Las Vegas Wedding Information
1. The Courthouse    2. The Law    3. The Costume
The Courthouse

  Obtain your Nevada marriage license at the Clark County Courthouse at 200 South Third Street two blocks south of Fremont Street Monday through Thursday from 8am to Midnight and anytime between 8am Friday morning and midnight Sunday. The bureau is open 24 hours on holidays, but expect a long line anyway, especially on St. Valentine's day. It's on your right just as you enter the front doors of the courthouse. (Those slobs standing in line on the left side are not holding flowers. They're paying their traffic tickets.)

  The license fee is $55.00 cash greenbacks. The license is good for one year. (The marriage certificate is good forever.)

  Nevada requires no blood test or waiting period. You're only required to give blood at the casinos. Nevada law does, however, require that one of you be male and the other female. There are some things that just won't be overlooked. Also, you can't get married in Nevada if you're married already, even if it's to each other. (Renewing vows is not an official ceremony.)

  For the sheer poetry of it, here's Nevada Revised Statute Section 122.020, subsection 1: "A male and a female person, at least 18 years of age, not nearer of kin than second cousins or cousins of the half blood, and not having a husband or wife living, may be joined in marriage."

  You may compose your own wedding vows. Nevada Revised Statute Section 122.110: "(1) In the solemnization of marriage, no particular form is required except that the parties shall declare, in the presence of the justice, judge, minister, justice of the peace, commissioner of civil marriages or deputy commissioner of civil marriages, and the attending witnesses, that they take each other as husband and wife. (2) In every case there shall be at least one witness present besides the person performing the ceremony."

  The clerk may ask to see either a state driver's license, a state ID card, a military I.D., a passport, or an original or certified copy of your birth certificate, and to know your social security number. If you've been divorced, you should know the place and date your divorce became final. Nevada law doesn't require that you document anything, merely that you answer the questions on the marriage license form under oath: (1) city and state or country of residence, (2) state or country of birth, (3) date of birth, (4) father's name and state of birth, (5) mother's maiden name and state of birth, and (6) "number of this marriage" and what happened to the last one. If you don't know your social security number, or don't have one, you "must state that fact" to the county clerk who "shall not require any evidence to verify a social security number." In fact, "[i]f any of the information required is unknown to the person responding to the question, he must state that the answer is unknown." NRS 122.040. Nevada law requires your social security number, if you have one, to be on the affidavit of application, but not on the license itself. The clerk's website states: "It is recognized that non U.S. citizens will not have a Social Security Number." The license will recite your state or country of birth, which may be anywhere. The Certificate of Marriage states only where you presently reside and where the ceremony was performed. Only one of you needs to show up to get the license, so long as that person can answer all the questions about the other. You should probably both show up for the wedding.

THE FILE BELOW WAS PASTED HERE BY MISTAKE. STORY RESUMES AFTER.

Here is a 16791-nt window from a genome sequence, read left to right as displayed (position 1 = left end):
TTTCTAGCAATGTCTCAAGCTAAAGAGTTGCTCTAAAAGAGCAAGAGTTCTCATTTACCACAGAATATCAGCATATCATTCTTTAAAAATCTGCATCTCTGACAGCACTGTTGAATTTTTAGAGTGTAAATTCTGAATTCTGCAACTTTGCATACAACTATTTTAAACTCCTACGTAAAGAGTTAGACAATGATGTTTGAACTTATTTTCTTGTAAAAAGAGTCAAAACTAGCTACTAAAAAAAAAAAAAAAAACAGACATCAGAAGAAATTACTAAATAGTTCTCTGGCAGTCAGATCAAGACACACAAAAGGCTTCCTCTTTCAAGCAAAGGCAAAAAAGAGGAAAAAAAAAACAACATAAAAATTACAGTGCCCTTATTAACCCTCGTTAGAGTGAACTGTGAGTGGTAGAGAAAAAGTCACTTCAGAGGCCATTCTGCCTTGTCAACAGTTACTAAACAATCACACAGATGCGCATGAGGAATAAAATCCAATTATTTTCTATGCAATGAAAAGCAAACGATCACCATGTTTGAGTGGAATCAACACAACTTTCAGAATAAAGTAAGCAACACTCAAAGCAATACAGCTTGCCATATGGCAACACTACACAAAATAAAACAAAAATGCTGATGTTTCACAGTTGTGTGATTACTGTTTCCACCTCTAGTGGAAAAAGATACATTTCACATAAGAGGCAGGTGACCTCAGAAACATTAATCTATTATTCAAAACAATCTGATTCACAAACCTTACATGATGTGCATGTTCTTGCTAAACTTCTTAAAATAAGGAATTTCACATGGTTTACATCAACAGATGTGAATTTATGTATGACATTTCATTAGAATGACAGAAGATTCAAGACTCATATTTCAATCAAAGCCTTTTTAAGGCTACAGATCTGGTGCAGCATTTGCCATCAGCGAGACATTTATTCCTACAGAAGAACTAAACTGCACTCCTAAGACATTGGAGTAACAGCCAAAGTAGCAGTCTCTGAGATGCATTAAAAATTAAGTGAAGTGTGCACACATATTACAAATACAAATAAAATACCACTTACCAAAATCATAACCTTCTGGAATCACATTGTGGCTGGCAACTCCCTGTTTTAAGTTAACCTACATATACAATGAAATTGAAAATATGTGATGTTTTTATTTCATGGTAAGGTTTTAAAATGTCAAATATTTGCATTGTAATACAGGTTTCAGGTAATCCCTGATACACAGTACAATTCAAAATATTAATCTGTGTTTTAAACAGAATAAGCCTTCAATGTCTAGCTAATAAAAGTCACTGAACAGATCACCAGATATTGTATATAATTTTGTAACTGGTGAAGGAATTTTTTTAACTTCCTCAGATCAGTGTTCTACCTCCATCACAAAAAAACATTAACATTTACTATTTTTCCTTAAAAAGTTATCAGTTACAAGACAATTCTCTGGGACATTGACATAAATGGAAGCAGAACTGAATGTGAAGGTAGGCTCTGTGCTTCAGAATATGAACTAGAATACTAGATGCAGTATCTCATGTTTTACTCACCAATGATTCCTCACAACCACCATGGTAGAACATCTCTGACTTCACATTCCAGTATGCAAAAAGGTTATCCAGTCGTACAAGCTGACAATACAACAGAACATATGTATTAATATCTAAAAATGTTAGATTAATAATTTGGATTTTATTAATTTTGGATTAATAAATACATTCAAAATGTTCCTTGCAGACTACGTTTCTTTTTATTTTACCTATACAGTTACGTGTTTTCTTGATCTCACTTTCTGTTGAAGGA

If you're under 18 you must have parental consent which can be given in person or in notarized form. If you're under 16 you must have a court order as well as the consent of at least one parent - after you have your head examined.

  Later you can get a fancy duplicate of your marriage license at the Recorder's office on the second floor of the Clark County Government Center, 500 South Grand Central Parkway, about a mile from the courthouse. Ten bucks. Twelve if you want it certified.

  While you're at the Recorder's office, you may want to order a copy of the marriage license of Elvis and Priscilla (1967) or Mickey Rooney and Eva Gardner (1942) (The first of 8 here for Rooney.), Betty Grable and Harry James (1944), Zsa Zsa Gabor and George Sanders (1949), Rita Hayworth and Dick Haymes (1953), Kirk Douglas and Ann Buydens (1954), Joan Crawford and Alfred Steele (1955), Paul Newman and JoAnne Woodward (1958), Judy Garland and Mark Herron (1965), Frank Sinatra and Mia Farrow (1966), Ann-Margaret and Roger Smith (1967), Michael Jordan and Juanita Vanoy (1989), Richard Gere and Cindy Crawford (1991), or Dennis Rodman and Carmen Electra (1998). (Elvis said "Ah do" in a suite at the Aladdin.)

  For more details, or if you don't believe us, and why should you, see the marriage license information from the Clerk of Clark County. You can download the license application from the clerk's website, but the filled-out application must be presented to the clerk in person.

The Costume
Show-Off! Las Vegas Costumes

Show Off in a Show-Off! Las Vegas Costume
People who come to Las Vegas to get married are frequently not looking for traditional stuff. We have outfitted entire ceremonies as gangsters and flappers, caesars and cleopatras, even elvis and priscilla. Era weddings such as Renaissance, "20s, '50s, and '60s are also popular.

Show-Off! Las Vegas Costumes
Celebrity Fashion Design
Showgirl Costumes
The origins of the wedding costume for getting merry and married in Las Vegas